I came to Japan about a year and a half ago, and I remember seeing lake Shinji. Feeling that lonely serenity - a perfect balance of darkness that fits me. And that’s where I fell in love with Japan.
Matsue was my first love, but I knew there was more. And now, I’m in a bigger city - this is where I’m meant to be.
I thought I reached the peak of my happiness, but it keeps growing. And it’s coupled with a fear of turbulence, falling into precarious situations. But it’s a good thing, because nothing is perfect. Rather, perfect is imperfect, beautiful chaos.
Though I’m being melodramatic - I’m blood type A+ and I’m going up a great path.
All I have to say is, thank you so much 神様 and all the wonderful people in my life. ^o^
"So, are you excited?" one of my friends asked me yesterday.
I thought back to the night before of my farewell 送別会 with my co-workers. We ate at my favorite shabu shabu restaurant and sang Karaoke. There was a point where one of my co-workers sang a song with lyrics, loosely translated, “you’re going but you can come back and we’ll hang out…” Sorry my Japanese isn’t the best, but it evoked a poignant, なつかし sentiment - a few tears shed, but I held mine because…
I’m supposed to be excited? In less than one week, I’ll be leaving Matsue.
Above is the picture of Lake Shinji, taken the day I fell in love with Japan. A dark, but brilliant scene - balance. There are many moments I’ve felt alive and growing and it all started in Matsue. I’ve always considered myself water. With a beautiful lake and ubiquitous water pathways, this city fit me. But I know I can’t stay.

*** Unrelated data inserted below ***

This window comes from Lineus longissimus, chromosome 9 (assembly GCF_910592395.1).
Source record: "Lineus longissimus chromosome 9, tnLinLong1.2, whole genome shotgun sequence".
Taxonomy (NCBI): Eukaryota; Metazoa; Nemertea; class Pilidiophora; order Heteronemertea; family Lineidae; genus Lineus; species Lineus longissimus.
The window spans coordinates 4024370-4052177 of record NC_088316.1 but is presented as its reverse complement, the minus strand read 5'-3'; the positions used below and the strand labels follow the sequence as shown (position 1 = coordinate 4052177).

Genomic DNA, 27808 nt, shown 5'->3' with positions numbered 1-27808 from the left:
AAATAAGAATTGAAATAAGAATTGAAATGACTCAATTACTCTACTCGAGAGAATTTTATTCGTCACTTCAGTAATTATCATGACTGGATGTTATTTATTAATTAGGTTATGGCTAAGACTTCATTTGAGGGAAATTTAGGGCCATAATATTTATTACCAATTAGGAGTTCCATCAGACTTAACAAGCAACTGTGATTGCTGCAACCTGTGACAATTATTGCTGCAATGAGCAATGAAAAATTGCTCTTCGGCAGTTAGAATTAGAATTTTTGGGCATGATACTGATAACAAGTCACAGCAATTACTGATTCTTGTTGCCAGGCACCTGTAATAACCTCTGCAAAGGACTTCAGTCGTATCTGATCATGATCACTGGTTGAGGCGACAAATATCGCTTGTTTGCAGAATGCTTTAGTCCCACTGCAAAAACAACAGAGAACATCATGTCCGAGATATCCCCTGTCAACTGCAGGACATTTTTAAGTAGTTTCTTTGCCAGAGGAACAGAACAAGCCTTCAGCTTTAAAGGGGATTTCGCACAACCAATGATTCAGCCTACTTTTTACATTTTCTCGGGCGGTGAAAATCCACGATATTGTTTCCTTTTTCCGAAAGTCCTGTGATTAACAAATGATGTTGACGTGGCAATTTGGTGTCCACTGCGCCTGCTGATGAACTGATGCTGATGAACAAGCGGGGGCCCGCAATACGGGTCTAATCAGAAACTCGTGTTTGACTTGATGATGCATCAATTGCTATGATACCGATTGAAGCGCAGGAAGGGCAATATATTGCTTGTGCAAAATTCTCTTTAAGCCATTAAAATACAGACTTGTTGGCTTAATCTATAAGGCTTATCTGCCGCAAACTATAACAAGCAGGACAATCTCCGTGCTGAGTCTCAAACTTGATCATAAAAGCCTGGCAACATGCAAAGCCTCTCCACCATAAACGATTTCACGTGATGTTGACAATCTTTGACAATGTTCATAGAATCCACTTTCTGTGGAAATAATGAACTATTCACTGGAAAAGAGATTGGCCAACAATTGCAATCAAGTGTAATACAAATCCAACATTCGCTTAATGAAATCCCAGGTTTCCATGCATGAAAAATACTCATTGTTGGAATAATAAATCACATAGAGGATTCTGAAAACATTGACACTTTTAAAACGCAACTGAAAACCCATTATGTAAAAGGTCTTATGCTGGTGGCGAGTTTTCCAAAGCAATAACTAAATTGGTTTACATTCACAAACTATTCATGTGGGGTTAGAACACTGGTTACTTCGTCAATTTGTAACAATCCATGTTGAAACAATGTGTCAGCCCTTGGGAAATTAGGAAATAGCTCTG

I’m going - on a crescendoing wave, one I know is right. But I’m leaving so much behind - diminuendo. And together it’s equilibrium. Just like the small waves on the Lake - it’s a serene scene.
In simpler terms, I’m sad because I’m leaving. Going somewhere I’m so grateful I get to go. Leaving and going are the same movement but bring out polar emotions. What I’m feeling is the result.
I’ll miss my friends, my students, the beauty, the calm, the cultural firsts that elicit keen awareness… but I’m still growing. Thank you 神様 for everything I had and have in my life.
It’s been a week since I returned from my vacation in America. Of course, there were a lot of observations I made during my slightly reverse culture-shock experience. But it mainly had to do with appearances at a local New Jersey Mall and the DMV.
The following thing comes to mind when I think about the New Jersey suburban female: leggings as pants.
I wasn’t aware that was still a thing because I only saw that in college. But it was everywhere in the mall. And it’s so very American - it’s that casual culture where you wake up, put on sweatpants and do errands. I even saw a couple pajama pants.
Right now, I’m sitting in a bookstore cafe in Japan, people watching outside the window. No pajama pants in sight. Rather, there are very well-dressed and coordinated couples, ladies in heels and well-kept hairstyles. I don’t live in a big city, so I guess you could compare this to the New Jersey of Japan. Aside from the odd fact that each woman who is wearing a long skirt is also wearing a knit cap, people look nice. And a few of them probably dressed up just to run errands.
What’s a cause of this culture difference? I think it’s caring what others think. Americans pride themselves in not caring about others. Japanese people always do.
Me: I wanna meet Yohan!
Mama: I wanna meet Yohan!
Pappy: I don’t want to meet Yohan.